Broker Check

2017 - 3rd Quarter

Stock markets worldwide continued to rise in the third quarter of 2017.  Year to date through September 30, 2017, the S&P rose 12.53%, the NASDAQ was up 22.94%, the EAFE up 17.21% and the MSCI Emerging Markets up 28.14%.  On the fixed income side, the Barclays Capital Aggregate rose 1.42% for the same period.  Thus far in the fourth quarter stocks have continued to rise albeit with some down days and even a down week or two.



Our economy continues to grow slowly.  US GDP is expected to remain in the 2% to 2.5% range.  Most economists I follow don’t expect a recession in 2018 and many predict continued growth well beyond 2018.  Our economic expansion has now lasted 101 months, the third longest economic expansion in US history.  The “slowness” of our recovery may very well be a key factor in the “length” of our recovery.  Unemployment now stands at 4.1%, the lowest it’s been since February 2001 and wages are rising at 3.2%.  However, that isn’t across all income levels as the lowest paying jobs are experiencing the largest pay raises. For example, restaurant workers are currently averaging more than 5% annualized wage increases whereas high end managerial workers are averaging 2% or even less in annualized wage increases.

Simultaneously, major economies and businesses around the world are growing.  This hasn’t happened since 2010.  Possible reasons for this include: a move toward quantitative easing (instead of austerity) by major governments and the rising price of select commodities most notably oil.  Emerging markets (China, India, Mexico, Indonesia, et al.) are growing faster and are likely to continue to do so because many of their citizens are moving into the middle class and are just beginning to buy items that we take for granted like cars, appliances and homes.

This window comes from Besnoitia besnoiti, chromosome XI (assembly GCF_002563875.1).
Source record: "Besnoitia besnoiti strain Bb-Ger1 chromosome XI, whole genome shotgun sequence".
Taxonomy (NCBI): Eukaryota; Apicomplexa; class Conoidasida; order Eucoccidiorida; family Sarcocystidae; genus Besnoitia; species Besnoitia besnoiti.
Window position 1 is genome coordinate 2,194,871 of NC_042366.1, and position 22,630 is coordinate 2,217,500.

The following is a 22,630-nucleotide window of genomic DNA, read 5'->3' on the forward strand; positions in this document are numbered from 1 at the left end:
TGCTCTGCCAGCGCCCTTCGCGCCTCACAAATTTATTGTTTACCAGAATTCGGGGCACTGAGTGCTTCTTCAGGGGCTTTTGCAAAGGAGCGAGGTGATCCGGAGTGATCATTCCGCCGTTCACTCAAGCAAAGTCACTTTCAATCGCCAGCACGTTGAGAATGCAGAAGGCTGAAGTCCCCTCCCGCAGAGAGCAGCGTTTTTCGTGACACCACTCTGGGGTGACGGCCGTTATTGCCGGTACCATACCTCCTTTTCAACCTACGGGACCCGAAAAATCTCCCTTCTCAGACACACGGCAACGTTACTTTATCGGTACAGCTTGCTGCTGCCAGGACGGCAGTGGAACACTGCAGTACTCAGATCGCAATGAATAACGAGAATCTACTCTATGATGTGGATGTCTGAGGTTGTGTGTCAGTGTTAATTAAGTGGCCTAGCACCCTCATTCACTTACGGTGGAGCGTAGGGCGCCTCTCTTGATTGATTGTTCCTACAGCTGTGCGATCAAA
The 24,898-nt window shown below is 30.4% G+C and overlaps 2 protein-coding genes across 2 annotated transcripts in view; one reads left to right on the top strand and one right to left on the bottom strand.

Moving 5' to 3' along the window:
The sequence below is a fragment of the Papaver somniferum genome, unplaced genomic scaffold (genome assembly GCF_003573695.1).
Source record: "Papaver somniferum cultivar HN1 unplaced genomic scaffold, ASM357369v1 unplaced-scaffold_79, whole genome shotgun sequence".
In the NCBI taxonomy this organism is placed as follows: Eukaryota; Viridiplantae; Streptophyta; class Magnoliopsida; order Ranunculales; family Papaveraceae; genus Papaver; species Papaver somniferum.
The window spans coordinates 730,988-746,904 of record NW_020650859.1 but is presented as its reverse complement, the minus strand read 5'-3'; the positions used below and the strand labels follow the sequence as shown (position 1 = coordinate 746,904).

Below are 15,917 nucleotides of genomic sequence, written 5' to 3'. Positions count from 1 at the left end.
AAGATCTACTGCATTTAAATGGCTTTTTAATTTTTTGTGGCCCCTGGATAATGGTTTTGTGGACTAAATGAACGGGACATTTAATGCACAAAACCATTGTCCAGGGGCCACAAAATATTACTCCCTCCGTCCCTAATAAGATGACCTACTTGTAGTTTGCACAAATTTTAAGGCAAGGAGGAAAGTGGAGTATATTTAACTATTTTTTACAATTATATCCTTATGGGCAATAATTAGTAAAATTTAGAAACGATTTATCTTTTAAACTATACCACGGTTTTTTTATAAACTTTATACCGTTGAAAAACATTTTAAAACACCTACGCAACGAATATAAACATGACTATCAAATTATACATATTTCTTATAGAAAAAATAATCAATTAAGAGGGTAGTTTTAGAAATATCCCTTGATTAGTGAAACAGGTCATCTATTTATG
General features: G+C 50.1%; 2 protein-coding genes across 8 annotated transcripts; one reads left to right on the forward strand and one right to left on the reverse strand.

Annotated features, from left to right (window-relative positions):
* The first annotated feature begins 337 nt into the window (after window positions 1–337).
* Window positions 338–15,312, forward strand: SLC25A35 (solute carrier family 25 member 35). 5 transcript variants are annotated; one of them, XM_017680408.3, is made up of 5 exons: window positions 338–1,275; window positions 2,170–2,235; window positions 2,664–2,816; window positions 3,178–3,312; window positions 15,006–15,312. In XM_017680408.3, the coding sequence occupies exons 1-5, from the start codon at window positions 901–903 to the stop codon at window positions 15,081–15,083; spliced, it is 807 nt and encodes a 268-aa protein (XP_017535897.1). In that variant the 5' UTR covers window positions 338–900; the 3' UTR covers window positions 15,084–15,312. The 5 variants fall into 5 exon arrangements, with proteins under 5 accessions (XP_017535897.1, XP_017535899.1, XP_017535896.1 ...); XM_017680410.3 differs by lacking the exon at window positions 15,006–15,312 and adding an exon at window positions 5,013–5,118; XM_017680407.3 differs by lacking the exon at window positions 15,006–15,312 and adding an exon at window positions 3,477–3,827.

Both the House and the Senate have now passed their versions of a proposed new tax bill.  It’s not over yet; now the GOP must draft a final proposal that will pass both the Senate and the House.  Once passed, the final proposal will then go to Donald Trump to sign into law.  Since we don’t know the final version of the proposed tax law yet it’s premature to do much planning. 

A controversial provision that appeared in both the House and the Senate versions would disallow the deduction of state and local income taxes on the federal return. This may very well be taken out of the final proposal because of push back by Democrats and blue state Republicans alike. An increase in the standard deduction – almost double the current deduction – would benefit low wage earners and taxpayers that don’t itemize deductions on their federal returns.  The proposed changes in personal tax rates in both the House and the Senate are temporary and will expire in 2023 and 2025 respectively.

The proposed reduction in corporate taxes is certainly a – if not the – primary focus of the proposed tax reform.  The GOP is counting on a reduction in corporate income tax rates to increase business investments and bring overseas jobs back home leading to an acceleration in economic growth, more jobs and higher wages.  Let’s just hope, if it passes, that they’re right because if they aren’t it’s projected that the US will pick up another $1 trillion up to a $1.5 trillion in national debt in the next decade!  Another possible problem that is getting attention is our economy is already doing well; an added stimulus might prove to “overheat” our economy and drive us into a recession sooner rather than later. The proposed corporate tax rate is permanent and does not expire in either the House or Senate versions.